Posts Tagged ‘Easter’

Rejection: A Poet’s Best Friend?

April 8, 2012 8 comments

Poets are like country singers; telling stories about troubled times, love, and personal angst. Along with all that is rejection. And that’s what was called for on Poetic Asides this morning.

Rejection comes in all shapes, sizes, and attitudes. The longer the connection between the beginning of a relationship and the end helps determine the magnitude of the rejection felt by the one left behind. Whether a person is the one being rejected or something that the person created, the impact is the same. Creator identifies with her creation just as strongly as lovers are connected in a relationship.

My offerings for today on this subject speak from both sides of the equation; the rejecter and the rejectee. Enjoy!

The Tangled Web

It began with a tiny thing;

A lie of that day’s convenience.

A first strand in the web you wove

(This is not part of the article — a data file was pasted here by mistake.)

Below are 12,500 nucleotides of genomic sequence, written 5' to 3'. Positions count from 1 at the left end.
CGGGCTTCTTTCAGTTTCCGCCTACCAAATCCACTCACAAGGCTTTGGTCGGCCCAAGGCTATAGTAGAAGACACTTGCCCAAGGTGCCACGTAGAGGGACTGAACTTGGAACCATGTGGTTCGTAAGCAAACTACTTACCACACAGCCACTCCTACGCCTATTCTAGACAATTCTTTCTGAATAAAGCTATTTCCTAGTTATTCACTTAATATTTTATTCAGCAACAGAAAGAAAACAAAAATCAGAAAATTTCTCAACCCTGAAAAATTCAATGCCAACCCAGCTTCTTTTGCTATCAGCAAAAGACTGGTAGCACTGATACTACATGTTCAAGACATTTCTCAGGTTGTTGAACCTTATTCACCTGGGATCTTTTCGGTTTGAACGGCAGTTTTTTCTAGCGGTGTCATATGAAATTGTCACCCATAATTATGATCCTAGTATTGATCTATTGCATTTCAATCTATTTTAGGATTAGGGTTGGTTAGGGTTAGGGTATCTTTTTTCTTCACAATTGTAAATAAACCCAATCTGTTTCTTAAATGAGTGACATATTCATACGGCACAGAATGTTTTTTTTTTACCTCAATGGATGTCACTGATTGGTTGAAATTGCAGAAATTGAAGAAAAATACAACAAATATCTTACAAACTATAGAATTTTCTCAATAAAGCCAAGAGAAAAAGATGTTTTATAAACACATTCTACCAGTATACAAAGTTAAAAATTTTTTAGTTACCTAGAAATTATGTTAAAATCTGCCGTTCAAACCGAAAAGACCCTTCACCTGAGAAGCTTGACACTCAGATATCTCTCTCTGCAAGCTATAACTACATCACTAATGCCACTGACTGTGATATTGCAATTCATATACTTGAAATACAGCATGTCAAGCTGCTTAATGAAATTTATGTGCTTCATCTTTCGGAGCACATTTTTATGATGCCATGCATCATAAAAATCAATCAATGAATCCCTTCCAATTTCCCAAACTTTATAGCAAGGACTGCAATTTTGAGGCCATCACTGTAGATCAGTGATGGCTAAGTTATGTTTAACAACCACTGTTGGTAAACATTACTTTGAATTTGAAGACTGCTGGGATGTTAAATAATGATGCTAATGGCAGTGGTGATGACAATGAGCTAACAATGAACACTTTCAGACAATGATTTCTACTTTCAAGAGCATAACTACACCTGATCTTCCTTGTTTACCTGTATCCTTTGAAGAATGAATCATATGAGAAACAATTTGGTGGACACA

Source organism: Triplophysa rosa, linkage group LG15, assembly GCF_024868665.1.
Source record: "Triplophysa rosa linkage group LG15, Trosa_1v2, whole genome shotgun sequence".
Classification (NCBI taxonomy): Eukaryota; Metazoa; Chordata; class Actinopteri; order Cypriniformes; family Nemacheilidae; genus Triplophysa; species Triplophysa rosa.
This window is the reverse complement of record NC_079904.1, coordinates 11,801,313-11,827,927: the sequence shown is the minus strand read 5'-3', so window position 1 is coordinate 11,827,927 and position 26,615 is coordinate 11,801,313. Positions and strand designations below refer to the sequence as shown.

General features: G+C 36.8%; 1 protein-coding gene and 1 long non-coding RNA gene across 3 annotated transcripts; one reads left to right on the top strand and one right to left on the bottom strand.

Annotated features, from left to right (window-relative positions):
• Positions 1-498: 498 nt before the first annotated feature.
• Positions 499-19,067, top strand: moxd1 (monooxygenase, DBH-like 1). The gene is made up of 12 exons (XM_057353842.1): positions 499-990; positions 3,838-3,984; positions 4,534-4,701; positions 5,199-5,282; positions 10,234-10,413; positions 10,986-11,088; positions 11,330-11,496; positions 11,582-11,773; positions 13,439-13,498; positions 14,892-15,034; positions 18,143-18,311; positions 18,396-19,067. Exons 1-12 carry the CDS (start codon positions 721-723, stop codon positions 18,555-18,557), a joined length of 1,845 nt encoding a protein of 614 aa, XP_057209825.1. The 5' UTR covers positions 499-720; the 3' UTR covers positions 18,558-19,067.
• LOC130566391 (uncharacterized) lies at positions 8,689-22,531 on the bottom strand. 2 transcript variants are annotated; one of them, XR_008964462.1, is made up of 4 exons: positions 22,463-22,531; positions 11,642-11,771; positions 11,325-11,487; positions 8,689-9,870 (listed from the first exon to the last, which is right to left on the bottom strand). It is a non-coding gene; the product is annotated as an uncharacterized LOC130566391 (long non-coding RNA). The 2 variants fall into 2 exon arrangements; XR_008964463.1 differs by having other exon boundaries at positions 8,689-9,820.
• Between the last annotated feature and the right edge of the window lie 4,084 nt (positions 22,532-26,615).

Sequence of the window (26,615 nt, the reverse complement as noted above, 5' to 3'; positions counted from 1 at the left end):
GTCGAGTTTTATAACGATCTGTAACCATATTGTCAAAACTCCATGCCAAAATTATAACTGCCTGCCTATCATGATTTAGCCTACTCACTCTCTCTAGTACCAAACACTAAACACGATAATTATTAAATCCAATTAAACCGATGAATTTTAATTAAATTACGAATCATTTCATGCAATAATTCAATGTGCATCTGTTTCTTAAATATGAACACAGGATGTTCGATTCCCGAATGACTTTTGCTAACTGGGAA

To make yourself important, and

Disguise truth you could not bare shown.

More silk strands followed to entrap

The weaver in tales unforgotten,

By those brought to emotions ruined.

Thoughtless weaving. Strands delusions,

All make to tangle the weaver.

Go now into your web of lies.

Seek only new fools to believe.

Whisper’s Allure

Whisper soft came your urgings,

Touching deep inside with needs unmentioned,

Taking time to root beneath wall of safety,

Moving toward ultimate takeover.

“Can you hold me?”  you asked in the dark,

Whisper soft came your urgings,

Never breathing a hint of your design,

Taking my faith in love for granted.

I fell, quickly to your lumberman’s saw,

My need to fulfill those of yours, even as your

Whisper soft came, your urgings

Driving me further from myself and my haven.

Soon you left me behind, crumpled and weary,

Broken on the steps of love’s temple sublime,

Never to understand why now after

Whisper soft came your urgings.

Happy Easter, everyone. May you have a lovely day with those whom you love.

As always my work is copyrighted, so for those who’d like to use it elsewhere, please ask permission first. Thank you.

© Claudette J. Young 2012